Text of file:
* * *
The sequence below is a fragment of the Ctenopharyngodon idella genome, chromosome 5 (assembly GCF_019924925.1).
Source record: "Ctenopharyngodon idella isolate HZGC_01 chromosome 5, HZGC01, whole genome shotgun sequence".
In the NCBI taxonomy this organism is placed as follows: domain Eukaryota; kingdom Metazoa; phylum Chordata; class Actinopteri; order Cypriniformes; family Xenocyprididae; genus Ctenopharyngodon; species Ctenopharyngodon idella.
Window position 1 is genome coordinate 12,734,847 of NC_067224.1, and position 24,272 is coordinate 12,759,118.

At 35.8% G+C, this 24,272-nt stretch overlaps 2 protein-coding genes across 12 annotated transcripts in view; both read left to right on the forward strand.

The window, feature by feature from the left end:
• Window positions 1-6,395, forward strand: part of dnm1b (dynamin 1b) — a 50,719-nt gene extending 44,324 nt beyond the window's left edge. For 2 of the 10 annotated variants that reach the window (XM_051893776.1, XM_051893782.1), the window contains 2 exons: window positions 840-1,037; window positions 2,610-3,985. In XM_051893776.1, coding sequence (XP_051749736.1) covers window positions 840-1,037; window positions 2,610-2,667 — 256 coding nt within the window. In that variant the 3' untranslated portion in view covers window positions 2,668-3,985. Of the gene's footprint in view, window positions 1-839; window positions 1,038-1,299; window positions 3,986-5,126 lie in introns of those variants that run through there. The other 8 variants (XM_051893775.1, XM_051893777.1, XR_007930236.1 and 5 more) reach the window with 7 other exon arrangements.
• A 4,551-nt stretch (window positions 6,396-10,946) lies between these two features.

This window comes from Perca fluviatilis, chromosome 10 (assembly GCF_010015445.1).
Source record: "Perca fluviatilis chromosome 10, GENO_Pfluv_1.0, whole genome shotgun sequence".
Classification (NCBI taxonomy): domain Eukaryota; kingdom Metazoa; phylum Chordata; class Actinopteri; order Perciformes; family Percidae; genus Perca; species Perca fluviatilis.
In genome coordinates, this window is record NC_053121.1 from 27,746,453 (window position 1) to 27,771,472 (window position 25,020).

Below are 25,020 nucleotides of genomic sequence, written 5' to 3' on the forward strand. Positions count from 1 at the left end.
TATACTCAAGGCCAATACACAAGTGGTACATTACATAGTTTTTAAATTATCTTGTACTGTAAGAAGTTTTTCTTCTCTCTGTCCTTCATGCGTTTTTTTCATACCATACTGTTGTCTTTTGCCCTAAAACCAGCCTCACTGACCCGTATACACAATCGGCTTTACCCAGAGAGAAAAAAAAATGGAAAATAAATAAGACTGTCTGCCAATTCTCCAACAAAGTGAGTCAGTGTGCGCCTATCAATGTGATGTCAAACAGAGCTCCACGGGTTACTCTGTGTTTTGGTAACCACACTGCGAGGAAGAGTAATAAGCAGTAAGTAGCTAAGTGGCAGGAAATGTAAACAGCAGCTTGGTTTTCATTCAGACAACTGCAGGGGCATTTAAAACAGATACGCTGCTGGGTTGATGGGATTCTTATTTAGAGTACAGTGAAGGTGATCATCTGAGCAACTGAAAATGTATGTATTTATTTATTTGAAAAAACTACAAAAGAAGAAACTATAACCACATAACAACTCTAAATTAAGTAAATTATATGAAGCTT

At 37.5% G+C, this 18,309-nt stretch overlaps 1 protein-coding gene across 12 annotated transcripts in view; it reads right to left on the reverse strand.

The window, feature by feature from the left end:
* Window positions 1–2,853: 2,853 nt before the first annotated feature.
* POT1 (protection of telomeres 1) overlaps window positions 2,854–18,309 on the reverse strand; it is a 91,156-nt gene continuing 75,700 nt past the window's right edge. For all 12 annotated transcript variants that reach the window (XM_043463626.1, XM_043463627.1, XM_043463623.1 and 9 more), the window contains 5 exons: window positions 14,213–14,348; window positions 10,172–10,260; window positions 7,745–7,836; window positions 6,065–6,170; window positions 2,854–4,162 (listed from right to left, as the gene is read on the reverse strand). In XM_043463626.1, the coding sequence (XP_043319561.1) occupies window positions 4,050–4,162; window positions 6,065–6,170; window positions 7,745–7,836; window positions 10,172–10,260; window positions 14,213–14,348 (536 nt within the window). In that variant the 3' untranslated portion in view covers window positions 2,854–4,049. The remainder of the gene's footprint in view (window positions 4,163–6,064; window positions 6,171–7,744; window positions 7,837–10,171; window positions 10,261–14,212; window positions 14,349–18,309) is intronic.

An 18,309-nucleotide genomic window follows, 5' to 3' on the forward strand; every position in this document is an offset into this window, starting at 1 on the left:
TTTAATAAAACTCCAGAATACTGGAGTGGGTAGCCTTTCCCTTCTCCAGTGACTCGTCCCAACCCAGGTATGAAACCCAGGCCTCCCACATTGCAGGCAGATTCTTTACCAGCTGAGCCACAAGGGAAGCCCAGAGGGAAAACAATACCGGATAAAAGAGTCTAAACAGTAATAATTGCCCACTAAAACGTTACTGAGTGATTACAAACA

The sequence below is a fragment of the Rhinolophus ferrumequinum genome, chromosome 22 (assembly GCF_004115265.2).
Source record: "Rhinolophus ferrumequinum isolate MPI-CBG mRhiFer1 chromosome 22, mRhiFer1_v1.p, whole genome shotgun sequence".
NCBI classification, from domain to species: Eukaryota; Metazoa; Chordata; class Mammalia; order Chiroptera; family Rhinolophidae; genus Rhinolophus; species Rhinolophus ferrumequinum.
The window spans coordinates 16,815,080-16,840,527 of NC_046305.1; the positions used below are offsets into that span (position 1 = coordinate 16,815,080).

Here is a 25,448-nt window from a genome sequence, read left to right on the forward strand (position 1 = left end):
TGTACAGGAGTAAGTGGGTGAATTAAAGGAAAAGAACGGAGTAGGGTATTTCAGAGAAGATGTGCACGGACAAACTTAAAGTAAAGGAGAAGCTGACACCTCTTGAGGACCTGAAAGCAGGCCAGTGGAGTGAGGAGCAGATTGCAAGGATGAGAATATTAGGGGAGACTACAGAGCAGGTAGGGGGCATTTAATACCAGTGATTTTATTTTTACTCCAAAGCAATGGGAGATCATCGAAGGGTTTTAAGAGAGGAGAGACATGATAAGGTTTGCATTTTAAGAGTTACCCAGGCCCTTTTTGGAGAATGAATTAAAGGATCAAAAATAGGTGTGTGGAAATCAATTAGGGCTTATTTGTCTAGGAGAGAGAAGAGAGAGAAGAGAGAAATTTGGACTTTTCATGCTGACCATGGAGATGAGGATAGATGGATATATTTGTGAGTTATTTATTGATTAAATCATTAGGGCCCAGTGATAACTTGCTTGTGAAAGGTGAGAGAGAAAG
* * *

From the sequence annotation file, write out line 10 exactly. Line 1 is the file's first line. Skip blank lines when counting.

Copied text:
Source record: "Perca fluviatilis chromosome 10, GENO_Pfluv_1.0, whole genome shotgun sequence".